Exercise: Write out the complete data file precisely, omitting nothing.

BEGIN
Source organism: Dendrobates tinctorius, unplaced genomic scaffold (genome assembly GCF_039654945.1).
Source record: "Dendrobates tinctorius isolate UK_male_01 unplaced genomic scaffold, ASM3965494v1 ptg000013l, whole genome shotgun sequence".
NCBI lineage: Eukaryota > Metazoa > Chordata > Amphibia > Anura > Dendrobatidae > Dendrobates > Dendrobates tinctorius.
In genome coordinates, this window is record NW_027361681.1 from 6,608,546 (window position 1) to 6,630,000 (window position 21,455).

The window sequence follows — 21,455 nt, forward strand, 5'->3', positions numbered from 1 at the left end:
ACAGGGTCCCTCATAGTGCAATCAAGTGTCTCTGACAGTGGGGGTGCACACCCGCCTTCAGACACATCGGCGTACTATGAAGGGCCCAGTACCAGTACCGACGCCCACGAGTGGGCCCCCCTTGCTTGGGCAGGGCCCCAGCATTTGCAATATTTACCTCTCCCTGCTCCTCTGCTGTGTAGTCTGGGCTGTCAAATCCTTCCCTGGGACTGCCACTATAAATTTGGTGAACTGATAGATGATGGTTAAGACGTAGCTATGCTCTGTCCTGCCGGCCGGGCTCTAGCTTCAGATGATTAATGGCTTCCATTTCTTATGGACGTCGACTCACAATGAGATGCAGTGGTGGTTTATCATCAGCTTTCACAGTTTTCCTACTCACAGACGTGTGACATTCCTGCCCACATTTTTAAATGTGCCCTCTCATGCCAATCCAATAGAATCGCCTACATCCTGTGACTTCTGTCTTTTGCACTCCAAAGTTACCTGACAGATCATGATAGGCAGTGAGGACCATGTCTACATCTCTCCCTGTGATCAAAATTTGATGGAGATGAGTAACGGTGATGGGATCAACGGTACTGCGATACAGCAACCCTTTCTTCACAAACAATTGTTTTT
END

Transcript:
Source organism: Dendrobates tinctorius, unplaced genomic scaffold (genome assembly GCF_039654945.1).
Source record: "Dendrobates tinctorius isolate UK_male_01 unplaced genomic scaffold, ASM3965494v1 ptg000013l, whole genome shotgun sequence".
NCBI lineage: Eukaryota > Metazoa > Chordata > Amphibia > Anura > Dendrobatidae > Dendrobates > Dendrobates tinctorius.
In genome coordinates, this window is record NW_027361681.1 from 6,608,546 (window position 1) to 6,630,000 (window position 21,455).

The window sequence follows — 21,455 nt, forward strand, 5'->3', positions numbered from 1 at the left end:
ACAGGGTCCCTCATAGTGCAATCAAGTGTCTCTGACAGTGGGGGTGCACACCCGCCTTCAGACACATCGGCGTACTATGAAGGGCCCAGTACCAGTACCGACGCCCACGAGTGGGCCCCCCTTGCTTGGGCAGGGCCCCAGCATTTGCAATATTTACCTCTCCCTGCTCCTCTGCTGTGTAGTCTGGGCTGTCAAATCCTTCCCTGGGACTGCCACTATAAATTTGGTGAACTGATAGATGATGGTTAAGACGTAGCTATGCTCTGTCCTGCCGGCCGGGCTCTAGCTTCAGATGATTAATGGCTTCCATTTCTTATGGACGTCGACTCACAATGAGATGCAGTGGTGGTTTATCATCAGCTTTCACAGTTTTCCTACTCACAGACGTGTGACATTCCTGCCCACATTTTTAAATGTGCCCTCTCATGCCAATCCAATAGAATCGCCTACATCCTGTGACTTCTGTCTTTTGCACTCCAAAGTTACCTGACAGATCATGATAGGCAGTGAGGACCATGTCTACATCTCTCCCTGTGATCAAAATTTGATGGAGATGAGTAACGGTGATGGGATCAACGGTACTGCGATACAGCAACCCTTTCTTCACAAACAATTGTTTTT